Do not expect a response message if you are inviting external non-business users. I did not receive any responses except from the Microsoft365 user, even though I did accept the meeting on Gmail and Outlook.com.
Invitations to Gmail often go into the Spam box, especially when I used the “hide meeting attendees” option. You may want to check with your externals that they have seen the invitation.
Check if the meeting is on the right date and time on the receiver’s end. If people have their mailbox on a different timezone, they may want to adjust it.
Or in case of Gmail, do they realize that the time is in UTC and what UTC means?
Tell people that the invitation may move out of their inbox after accepting or declining it and that they can find it in their Deleted Items if they want to keep it.
Sending an invitation does not mean that the date and time are added to the Calendar option of the email client automatically. In some case you need to download the .ics file (which not everybody may understand) or specify to the email client that invitations should always be added to your calendar.
“Do not forward” appears to work only within Microsoft email – the option to forward is greyed out in Outlook, but the emails sent to Yahoo and Gmail could be forwarded and the recipient could enter the meeting. ☹
Please note that I have an up-to-date Windows 10 laptop with current versions of browsers – be aware that non-business users may have different setups and different versions!
Do not assume!
In other words, do not assume that everything will work in the same way as with your external business contacts. Your “consumer” audience has a much larger variety in devices, mail clients, updates and browsers than your business contacts (who in many cases use Outlook, if not the full Microsoft 365suite). Your “consumer” audience may also be less exposed to formal meetings and be not as tech savvy – or be more savvy with other systems than Microsoft365.
After many years of using the Outlook desktop app at work, I now find myself using the web app more and more. Partly this is because the majority of our workforce only uses the web and mobile apps, so knowing the web app is important to provide support, but partly because it is starting to grow on me.
Why would someone prefer the limited options of Outlook on the web over the full functionality of Outlook desktop?
1. You can select the colour scheme that works for you
In my organization, we allow everyone to select their own theme. After 35 years of corporate multinationals with a “Brand Police” 🙂 it was a bit of a shock to discover that my current employer does not think it is that important to have the same Office365 top bar in our house style colour for everyone. It is the default, but if you prefer something else, that is fine.
This means that everyone can choose what works for them:
a few colleagues have chosen black, “because it is least distracting”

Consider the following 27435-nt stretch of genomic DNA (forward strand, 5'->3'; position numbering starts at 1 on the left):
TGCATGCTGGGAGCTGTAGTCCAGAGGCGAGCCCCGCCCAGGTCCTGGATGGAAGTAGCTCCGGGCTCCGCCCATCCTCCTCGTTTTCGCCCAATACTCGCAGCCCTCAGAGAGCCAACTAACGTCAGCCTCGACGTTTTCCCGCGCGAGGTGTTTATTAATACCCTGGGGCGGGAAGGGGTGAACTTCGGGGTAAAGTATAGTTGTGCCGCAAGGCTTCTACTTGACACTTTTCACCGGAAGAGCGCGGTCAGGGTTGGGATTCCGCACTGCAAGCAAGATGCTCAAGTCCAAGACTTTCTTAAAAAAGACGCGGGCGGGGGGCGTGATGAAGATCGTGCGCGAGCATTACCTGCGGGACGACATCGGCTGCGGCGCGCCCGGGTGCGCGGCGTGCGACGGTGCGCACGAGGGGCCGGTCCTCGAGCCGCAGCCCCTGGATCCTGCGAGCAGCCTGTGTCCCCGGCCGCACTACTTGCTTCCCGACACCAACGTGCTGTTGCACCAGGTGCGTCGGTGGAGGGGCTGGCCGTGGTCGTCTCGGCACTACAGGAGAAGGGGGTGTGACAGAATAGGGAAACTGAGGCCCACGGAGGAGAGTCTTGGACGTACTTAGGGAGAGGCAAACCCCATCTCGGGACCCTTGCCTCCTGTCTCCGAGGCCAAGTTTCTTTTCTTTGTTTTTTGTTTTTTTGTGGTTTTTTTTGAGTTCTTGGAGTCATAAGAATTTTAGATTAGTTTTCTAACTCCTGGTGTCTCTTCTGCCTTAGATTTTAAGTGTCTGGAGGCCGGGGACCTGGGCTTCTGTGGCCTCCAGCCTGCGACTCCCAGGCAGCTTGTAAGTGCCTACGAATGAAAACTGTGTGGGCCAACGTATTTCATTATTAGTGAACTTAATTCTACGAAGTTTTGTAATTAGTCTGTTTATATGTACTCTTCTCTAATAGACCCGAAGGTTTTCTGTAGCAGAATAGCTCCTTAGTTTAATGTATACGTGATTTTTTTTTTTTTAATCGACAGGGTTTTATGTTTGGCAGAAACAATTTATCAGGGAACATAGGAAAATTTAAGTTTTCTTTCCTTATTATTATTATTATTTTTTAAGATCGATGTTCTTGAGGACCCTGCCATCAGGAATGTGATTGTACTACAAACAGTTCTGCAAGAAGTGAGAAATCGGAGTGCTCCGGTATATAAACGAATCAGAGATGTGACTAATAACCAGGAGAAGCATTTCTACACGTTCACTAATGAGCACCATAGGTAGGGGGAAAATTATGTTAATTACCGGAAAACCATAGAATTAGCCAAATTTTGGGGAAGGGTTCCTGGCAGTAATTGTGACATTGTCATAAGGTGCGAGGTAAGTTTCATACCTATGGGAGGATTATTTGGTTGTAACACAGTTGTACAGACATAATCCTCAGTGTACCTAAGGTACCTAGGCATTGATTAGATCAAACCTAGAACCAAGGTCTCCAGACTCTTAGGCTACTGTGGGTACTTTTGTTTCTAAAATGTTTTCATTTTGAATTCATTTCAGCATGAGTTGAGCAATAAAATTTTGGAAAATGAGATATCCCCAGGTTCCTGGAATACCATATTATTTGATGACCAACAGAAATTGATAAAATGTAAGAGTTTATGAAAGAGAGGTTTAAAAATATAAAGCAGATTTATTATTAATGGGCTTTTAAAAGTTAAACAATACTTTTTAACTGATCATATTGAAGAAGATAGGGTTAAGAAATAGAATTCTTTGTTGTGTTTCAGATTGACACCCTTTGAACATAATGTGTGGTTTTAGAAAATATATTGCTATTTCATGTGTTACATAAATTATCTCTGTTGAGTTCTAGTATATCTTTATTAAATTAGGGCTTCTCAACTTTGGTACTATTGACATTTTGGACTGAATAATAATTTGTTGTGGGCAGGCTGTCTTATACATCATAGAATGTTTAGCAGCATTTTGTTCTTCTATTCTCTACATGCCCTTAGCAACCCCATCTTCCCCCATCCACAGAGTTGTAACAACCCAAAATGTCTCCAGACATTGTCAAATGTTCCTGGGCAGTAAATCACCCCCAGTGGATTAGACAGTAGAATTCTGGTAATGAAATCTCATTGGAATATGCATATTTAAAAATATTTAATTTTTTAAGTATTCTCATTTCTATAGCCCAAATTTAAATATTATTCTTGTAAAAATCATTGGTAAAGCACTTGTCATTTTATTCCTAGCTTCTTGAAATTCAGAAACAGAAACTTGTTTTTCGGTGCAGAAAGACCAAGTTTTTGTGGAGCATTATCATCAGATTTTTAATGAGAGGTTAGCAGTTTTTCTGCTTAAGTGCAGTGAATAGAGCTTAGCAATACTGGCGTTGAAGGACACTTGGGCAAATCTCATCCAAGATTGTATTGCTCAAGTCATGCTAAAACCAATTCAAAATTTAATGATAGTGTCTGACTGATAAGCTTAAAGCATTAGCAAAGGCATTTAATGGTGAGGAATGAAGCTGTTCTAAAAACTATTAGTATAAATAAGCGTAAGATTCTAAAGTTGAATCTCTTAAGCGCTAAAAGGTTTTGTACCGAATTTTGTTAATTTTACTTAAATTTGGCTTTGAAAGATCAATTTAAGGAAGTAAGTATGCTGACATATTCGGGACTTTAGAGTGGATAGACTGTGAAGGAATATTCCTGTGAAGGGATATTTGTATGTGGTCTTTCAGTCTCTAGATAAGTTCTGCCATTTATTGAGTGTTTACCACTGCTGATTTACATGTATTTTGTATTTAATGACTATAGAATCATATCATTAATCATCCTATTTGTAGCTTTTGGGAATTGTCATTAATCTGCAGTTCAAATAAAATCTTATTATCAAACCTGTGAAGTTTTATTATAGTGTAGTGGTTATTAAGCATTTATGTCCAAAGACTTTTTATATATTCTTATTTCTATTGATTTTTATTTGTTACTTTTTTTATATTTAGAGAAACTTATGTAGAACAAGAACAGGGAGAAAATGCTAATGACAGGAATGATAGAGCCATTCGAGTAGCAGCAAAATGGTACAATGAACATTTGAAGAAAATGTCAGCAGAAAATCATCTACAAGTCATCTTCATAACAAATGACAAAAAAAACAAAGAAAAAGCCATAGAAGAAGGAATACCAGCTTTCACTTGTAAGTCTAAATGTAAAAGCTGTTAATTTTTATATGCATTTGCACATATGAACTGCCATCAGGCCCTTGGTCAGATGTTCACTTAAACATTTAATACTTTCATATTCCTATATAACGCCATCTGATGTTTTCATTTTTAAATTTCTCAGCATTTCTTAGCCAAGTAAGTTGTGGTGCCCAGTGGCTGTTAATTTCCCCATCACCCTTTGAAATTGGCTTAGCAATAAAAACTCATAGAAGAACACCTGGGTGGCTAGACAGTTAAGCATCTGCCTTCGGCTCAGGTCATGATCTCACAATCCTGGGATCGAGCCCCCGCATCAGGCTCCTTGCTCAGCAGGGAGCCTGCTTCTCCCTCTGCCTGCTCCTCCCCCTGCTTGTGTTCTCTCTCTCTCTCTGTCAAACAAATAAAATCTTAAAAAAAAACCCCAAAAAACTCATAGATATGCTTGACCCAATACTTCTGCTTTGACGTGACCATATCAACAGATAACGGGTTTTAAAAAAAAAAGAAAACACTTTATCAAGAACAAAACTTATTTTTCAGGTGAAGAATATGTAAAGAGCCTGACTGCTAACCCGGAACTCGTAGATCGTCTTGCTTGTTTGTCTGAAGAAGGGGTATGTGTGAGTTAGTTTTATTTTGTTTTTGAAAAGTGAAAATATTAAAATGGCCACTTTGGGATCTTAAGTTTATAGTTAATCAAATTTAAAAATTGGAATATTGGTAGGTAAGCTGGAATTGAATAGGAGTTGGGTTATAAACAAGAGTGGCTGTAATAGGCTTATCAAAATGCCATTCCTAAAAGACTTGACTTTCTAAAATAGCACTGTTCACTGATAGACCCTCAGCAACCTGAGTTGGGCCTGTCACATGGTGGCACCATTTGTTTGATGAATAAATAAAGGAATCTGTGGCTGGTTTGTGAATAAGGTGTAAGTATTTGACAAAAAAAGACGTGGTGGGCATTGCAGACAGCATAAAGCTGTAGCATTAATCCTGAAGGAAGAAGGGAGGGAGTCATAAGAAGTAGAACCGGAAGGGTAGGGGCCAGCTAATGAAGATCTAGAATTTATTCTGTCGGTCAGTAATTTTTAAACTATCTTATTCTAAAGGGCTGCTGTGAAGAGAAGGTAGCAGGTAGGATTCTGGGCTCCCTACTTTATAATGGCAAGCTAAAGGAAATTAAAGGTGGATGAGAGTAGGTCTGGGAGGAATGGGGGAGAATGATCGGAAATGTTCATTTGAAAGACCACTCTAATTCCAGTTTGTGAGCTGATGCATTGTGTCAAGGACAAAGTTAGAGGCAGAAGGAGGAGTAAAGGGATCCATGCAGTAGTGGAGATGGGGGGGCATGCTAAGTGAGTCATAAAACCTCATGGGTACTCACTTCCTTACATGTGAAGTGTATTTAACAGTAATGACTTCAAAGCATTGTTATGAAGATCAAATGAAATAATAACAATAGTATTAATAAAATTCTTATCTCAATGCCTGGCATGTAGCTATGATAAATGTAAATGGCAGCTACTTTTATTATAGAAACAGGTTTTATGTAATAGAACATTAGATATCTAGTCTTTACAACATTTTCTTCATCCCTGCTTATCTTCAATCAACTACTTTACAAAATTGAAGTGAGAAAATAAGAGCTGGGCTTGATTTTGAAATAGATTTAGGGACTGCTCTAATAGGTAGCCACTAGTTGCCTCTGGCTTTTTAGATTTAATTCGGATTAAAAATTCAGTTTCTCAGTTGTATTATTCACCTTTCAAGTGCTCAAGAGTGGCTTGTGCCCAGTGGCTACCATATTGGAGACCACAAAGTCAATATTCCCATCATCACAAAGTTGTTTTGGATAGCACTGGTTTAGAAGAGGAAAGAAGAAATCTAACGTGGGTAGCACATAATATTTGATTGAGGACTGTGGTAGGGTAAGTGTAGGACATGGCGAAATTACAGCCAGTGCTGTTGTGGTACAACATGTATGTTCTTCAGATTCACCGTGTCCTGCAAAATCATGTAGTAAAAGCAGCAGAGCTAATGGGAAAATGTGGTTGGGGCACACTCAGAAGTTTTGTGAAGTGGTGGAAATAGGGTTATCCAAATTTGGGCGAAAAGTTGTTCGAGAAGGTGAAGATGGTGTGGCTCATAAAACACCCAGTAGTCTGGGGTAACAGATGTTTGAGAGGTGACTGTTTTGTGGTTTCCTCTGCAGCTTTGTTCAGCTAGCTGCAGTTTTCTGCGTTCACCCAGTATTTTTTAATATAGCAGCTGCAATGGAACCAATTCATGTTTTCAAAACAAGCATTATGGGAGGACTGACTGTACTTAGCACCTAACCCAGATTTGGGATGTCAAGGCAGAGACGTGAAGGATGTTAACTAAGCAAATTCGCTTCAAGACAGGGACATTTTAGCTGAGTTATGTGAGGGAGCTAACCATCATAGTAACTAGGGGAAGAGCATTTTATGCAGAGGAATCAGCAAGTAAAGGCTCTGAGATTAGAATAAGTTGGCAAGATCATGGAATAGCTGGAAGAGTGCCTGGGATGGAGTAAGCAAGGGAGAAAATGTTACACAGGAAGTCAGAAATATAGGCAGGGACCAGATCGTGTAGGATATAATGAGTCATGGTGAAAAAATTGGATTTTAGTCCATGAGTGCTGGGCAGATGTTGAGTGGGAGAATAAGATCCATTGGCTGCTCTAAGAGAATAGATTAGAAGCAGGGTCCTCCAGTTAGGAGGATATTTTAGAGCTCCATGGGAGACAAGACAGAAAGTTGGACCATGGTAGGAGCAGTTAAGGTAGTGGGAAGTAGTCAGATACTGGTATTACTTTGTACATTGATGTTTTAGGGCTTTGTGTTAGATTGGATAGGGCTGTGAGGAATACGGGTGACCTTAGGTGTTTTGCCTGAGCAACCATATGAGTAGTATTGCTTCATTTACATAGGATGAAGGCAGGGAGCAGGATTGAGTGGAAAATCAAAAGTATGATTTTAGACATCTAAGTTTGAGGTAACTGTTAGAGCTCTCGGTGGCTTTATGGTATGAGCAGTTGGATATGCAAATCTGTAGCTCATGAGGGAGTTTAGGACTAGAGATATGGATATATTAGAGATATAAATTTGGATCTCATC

one of my colleagues loved and applied the rainbow unicorn theme at first sight
I change once every few months and usually go for something colourful
many people have never changed their default bar
and everything in between
Seriously, it looks so much nicer and more colourful than that boring grey-and-blue desktop and those cluttered wiry icons! (Yes, I know I can minimize the ribbon)
2. You can visually separate your personal from your group mailbox
We suggest those who have a group mailbox, to select a different theme for their group mailbox than for their own mailbox, so they can easily see in which mailbox they are. You can’t do that in the desktop app!
3. You can “like” an email
This sounded trivial when I first encountered it, but it is actually a nice feature. I frequently see that “like” in my notifications when my colleague has read one of my proposals for a text or something, but also when I have sent someone an answer to their question.
That like is often sufficient. It means people have read it and appreciate it. They do not need to send another email to say that.
4. It supports charms and coloured emoji
Again, very trivial but it is a nice touch.
The charms are added automatically to an event when you add a certain word in the title-field. They display on your agenda in the web app, but not in the desktop app.
You can also add a charm after creating the event. Just rightclick on the event in your agenda and select “Charm” from the menu.
And, as mentioned in an earlier post, you can use coloured emoji in folder names or other texts of the web app, but they are displayed in black-and-white in the desktop app.
5. You can pin an email to the top
This is very useful if you want to keep an email top of mind – and top of inbox. For instance, I have an email with directions and participants, for when I give a training in a few weeks. I do not want to have to search for it – and I can easily delete it after the event.